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COVID-19: Implications for Indian Businesses

The world is grappling with the spread of coronavirus (COVID-19). The World Health Organisation (WHO) has declared COVID-19 impact as an international emergency on 30th January 2020.

While the future is uncertain, countries facing the risk will likely see continued case growth; new complexes may also emerge.

Though China will recover first, the impact globally will be much longer. COVID-19 according to WHO, has spread to 83 more countries apart from China alarming public health authorities across the world.

Globally 105,586 cases are confirmed as of 9th March 2020.

As COVID-19 is turning from an epidemic to a pandemic, India needs to brace itself for the economic impact and recovery. In what follows we provide insights and best practices on how business leaders can traverse this uncertain and fast-changing situation.

As per McKinsey’s report, “Lower demand could slow growth of the global economy between 1.8 percent and 2.2 percent instead of the 2.5 percent envisioned at the start of the year.”

What Coronavirus Could Mean for the Indian Economy:-

COVID-19 impact on business growth:

The world is far more dependent on China with 16% of world GDP coming from there. OECD said China plays a greater role in global output, trade, tourism, and commodity markets thus magnifying the economic spillovers to other countries. Moody slashed its global growth projection to 2.4% for 2020 and projected India’s growth rate at 5.4% compared to an earlier estimate of 6.6%.

COVID-19 impact on the supply chain:

India depends on China for its pharma, tourism, electronics, and furniture. COVID-19 has disrupted the supply chain and it is difficult to shift to other countries quickly.

COVID-19 impact on the fiscal deficit:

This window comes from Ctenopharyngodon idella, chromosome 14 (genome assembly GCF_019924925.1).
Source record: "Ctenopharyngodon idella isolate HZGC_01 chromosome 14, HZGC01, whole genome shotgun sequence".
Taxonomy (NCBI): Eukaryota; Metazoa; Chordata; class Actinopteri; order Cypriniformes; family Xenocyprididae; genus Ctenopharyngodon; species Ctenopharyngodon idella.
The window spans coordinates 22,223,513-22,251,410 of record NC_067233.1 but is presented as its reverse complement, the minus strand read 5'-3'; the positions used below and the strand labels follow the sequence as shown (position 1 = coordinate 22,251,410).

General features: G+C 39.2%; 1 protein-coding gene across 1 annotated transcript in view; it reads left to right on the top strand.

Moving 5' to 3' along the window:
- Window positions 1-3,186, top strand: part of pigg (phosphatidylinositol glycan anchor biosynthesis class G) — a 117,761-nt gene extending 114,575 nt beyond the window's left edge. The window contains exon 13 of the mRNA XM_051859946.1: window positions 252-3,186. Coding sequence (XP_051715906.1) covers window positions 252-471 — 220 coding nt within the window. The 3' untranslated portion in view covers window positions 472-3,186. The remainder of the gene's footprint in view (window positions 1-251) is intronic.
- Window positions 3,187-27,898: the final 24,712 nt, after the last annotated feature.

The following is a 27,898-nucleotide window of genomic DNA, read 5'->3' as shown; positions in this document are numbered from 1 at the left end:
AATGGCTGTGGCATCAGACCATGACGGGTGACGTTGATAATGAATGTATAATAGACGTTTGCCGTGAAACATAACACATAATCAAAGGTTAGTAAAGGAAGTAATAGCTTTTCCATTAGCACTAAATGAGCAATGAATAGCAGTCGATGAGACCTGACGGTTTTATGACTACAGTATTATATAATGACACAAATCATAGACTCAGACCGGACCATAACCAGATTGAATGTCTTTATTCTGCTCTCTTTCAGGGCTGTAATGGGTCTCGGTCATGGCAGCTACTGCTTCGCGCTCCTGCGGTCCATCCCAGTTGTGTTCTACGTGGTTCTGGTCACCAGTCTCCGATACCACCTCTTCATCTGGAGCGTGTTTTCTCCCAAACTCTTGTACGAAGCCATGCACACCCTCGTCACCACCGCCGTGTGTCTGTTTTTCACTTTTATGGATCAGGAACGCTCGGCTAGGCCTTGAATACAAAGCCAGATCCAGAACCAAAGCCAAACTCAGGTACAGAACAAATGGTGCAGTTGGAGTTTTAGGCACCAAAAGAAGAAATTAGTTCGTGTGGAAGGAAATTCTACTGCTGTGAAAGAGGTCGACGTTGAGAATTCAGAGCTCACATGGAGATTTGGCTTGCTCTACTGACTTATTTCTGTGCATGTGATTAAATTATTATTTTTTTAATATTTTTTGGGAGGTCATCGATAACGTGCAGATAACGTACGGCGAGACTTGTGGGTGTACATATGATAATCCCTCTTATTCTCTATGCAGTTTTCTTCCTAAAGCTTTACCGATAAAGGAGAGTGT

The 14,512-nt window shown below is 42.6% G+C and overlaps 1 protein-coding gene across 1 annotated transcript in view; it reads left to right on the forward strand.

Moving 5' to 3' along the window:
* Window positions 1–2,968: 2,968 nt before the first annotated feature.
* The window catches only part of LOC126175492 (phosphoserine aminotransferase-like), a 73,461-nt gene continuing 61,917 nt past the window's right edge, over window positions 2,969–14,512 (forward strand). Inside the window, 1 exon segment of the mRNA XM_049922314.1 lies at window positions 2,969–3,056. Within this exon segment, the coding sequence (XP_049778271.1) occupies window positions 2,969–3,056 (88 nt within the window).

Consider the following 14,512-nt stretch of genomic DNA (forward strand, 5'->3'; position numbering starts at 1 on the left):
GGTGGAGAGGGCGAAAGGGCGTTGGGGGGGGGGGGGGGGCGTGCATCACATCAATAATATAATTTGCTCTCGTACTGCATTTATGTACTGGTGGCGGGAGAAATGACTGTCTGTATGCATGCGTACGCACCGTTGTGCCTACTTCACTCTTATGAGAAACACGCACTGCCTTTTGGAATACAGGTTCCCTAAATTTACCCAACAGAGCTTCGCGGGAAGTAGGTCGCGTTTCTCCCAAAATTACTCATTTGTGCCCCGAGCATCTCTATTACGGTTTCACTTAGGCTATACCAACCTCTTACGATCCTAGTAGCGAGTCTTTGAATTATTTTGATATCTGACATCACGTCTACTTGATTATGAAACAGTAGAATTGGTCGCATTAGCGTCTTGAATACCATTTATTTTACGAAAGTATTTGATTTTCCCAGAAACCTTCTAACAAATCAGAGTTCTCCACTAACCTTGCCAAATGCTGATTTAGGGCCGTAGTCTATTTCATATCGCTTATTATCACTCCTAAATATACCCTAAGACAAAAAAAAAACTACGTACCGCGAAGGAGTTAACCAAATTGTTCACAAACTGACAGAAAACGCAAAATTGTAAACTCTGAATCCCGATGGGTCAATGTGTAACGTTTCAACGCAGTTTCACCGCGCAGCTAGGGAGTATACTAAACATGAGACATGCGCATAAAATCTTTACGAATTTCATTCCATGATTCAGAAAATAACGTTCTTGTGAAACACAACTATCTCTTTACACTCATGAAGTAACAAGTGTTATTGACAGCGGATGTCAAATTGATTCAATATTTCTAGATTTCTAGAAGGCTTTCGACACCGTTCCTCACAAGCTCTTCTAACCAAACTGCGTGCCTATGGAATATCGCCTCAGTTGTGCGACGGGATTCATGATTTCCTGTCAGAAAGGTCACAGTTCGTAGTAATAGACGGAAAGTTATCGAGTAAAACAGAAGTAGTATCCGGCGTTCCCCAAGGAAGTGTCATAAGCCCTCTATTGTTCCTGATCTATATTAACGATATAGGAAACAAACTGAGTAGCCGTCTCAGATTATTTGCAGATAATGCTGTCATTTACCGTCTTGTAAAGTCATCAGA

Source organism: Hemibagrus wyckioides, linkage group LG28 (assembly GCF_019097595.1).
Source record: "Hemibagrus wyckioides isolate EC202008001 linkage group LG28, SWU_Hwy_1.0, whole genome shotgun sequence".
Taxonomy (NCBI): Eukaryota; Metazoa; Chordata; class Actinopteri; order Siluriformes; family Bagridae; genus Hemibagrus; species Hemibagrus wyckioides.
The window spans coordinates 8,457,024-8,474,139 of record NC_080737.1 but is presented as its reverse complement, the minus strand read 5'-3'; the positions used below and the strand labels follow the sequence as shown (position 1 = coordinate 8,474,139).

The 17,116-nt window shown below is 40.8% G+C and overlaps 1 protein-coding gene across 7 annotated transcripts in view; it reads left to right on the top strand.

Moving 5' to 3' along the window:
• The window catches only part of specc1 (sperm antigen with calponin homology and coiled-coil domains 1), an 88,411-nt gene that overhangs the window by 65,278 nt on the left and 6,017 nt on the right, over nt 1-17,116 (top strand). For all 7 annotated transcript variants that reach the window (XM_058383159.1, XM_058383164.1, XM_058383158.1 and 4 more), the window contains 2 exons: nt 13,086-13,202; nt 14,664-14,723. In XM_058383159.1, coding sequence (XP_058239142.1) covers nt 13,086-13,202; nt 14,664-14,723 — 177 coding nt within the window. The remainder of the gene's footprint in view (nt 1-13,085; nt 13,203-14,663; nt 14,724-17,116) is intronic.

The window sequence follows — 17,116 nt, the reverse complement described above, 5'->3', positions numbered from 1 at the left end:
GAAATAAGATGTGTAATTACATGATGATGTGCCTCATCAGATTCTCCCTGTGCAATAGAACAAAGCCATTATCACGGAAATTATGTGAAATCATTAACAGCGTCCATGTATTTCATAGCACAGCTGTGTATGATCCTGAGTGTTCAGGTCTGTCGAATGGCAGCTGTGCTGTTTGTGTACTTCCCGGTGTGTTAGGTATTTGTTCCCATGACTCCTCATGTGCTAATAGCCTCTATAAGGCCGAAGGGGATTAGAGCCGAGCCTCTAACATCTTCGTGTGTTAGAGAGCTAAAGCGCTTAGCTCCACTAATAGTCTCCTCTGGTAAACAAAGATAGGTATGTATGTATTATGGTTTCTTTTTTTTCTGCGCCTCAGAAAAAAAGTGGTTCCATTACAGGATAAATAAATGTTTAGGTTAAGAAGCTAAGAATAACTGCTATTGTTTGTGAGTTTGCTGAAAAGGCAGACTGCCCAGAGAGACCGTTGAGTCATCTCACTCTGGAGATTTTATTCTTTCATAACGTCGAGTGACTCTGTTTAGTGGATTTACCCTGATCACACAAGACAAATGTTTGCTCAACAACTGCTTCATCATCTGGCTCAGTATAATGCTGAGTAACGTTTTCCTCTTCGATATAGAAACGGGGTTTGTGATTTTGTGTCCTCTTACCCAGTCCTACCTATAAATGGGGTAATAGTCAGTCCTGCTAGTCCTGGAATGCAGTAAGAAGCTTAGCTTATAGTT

Awareness of COVID-19, plus additional time to prepare, may help India manage its growth. However, India lacks a robust health system. India currently spends less than 1.4% of GDP on healthcare compared to the global average of 4%. The rise in public health expenditure would also put pressure on the fiscal deficit

Focus areas for Indian businesses:-

Following are the key action points that can assist businesses in India-

Use of Simulations to ensure Business continuity:

Companies can use tabletop simulations to define and verify their activation protocols for different phases of response (contingency planning only, full-scale response, other). Planning along with investment will help sustain the impact. InCorp’s risk assurance team helps companies in BCP/DR planning.

Protect your employees:

COVID-19 has been emotionally challenging for people. It is imperative for the leaders to recognize an action plan given its intensity and communicate to their peers about its frequency and specificity. Benchmarking of efforts is essential like curbing unnecessary travel, following frequent hand hygiene and respiratory hygiene, ensure the use of environmentally friendly disposable material to lower the transmission of the virus. In addition, minimize social and economic impact through multisectoral partnerships.

Ensure sufficient liquidity:

Businesses should model their financials and maintain enough liquidity to weather the storm. Businesses should optimize their receivables and payables and make moves to stabilize the organization.  Given the impact of the COVID-19 across the globe, our valuation service team provides what-if scenarios with a financial impact report, discusses the suitability of potential deals, fundraising and more.

Manage supply chain:

Businesses should ensure resilience in their supply chain. The disruption in supply will likely see an unusual spike in demand due to hoarding. Businesses should optimize their network and also work on new suppliers for medium and long term stabilization. Our debt syndication service will help in minimizing the cost and achieve core competency in your business and provides recommendations in aligning the capacity to generate revenue.

The COVID-19 has not yet impacted India as adversely, but Indian companies need to protect its employees, work on the challenges and business risks and work towards containing the outbreak in whatever ways they can and simultaneously work on protecting the business.

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